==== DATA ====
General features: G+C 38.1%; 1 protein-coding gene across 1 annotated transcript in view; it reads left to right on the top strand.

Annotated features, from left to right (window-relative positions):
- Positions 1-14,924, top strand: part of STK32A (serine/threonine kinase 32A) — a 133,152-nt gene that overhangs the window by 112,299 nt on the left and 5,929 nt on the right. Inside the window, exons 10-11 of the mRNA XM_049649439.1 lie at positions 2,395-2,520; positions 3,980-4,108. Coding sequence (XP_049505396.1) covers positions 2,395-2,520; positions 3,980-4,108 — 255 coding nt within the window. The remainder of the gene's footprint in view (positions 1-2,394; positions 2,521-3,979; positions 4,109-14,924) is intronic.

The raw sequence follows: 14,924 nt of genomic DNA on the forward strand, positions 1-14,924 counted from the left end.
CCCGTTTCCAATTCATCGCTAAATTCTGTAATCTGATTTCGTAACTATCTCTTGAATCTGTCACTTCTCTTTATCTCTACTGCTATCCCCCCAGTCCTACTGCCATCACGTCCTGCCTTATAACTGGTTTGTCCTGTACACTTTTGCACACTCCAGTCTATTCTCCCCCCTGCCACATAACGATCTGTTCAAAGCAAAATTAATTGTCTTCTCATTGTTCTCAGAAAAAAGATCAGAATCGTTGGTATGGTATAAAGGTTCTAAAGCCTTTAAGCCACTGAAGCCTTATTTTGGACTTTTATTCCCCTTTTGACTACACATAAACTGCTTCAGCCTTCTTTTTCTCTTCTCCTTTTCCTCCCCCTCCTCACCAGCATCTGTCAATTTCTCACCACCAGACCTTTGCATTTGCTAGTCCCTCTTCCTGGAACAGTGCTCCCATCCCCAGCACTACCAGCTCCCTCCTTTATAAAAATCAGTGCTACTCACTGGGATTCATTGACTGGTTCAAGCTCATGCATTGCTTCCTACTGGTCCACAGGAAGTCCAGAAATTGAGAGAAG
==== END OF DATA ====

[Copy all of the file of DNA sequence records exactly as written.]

General features: G+C 38.1%; 1 protein-coding gene across 1 annotated transcript in view; it reads left to right on the top strand.

Annotated features, from left to right (window-relative positions):
- Positions 1-14,924, top strand: part of STK32A (serine/threonine kinase 32A) — a 133,152-nt gene that overhangs the window by 112,299 nt on the left and 5,929 nt on the right. Inside the window, exons 10-11 of the mRNA XM_049649439.1 lie at positions 2,395-2,520; positions 3,980-4,108. Coding sequence (XP_049505396.1) covers positions 2,395-2,520; positions 3,980-4,108 — 255 coding nt within the window. The remainder of the gene's footprint in view (positions 1-2,394; positions 2,521-3,979; positions 4,109-14,924) is intronic.

The raw sequence follows: 14,924 nt of genomic DNA on the forward strand, positions 1-14,924 counted from the left end.
CCCGTTTCCAATTCATCGCTAAATTCTGTAATCTGATTTCGTAACTATCTCTTGAATCTGTCACTTCTCTTTATCTCTACTGCTATCCCCCCAGTCCTACTGCCATCACGTCCTGCCTTATAACTGGTTTGTCCTGTACACTTTTGCACACTCCAGTCTATTCTCCCCCCTGCCACATAACGATCTGTTCAAAGCAAAATTAATTGTCTTCTCATTGTTCTCAGAAAAAAGATCAGAATCGTTGGTATGGTATAAAGGTTCTAAAGCCTTTAAGCCACTGAAGCCTTATTTTGGACTTTTATTCCCCTTTTGACTACACATAAACTGCTTCAGCCTTCTTTTTCTCTTCTCCTTTTCCTCCCCCTCCTCACCAGCATCTGTCAATTTCTCACCACCAGACCTTTGCATTTGCTAGTCCCTCTTCCTGGAACAGTGCTCCCATCCCCAGCACTACCAGCTCCCTCCTTTATAAAAATCAGTGCTACTCACTGGGATTCATTGACTGGTTCAAGCTCATGCATTGCTTCCTACTGGTCCACAGGAAGTCCAGAAATTGAGAGAAG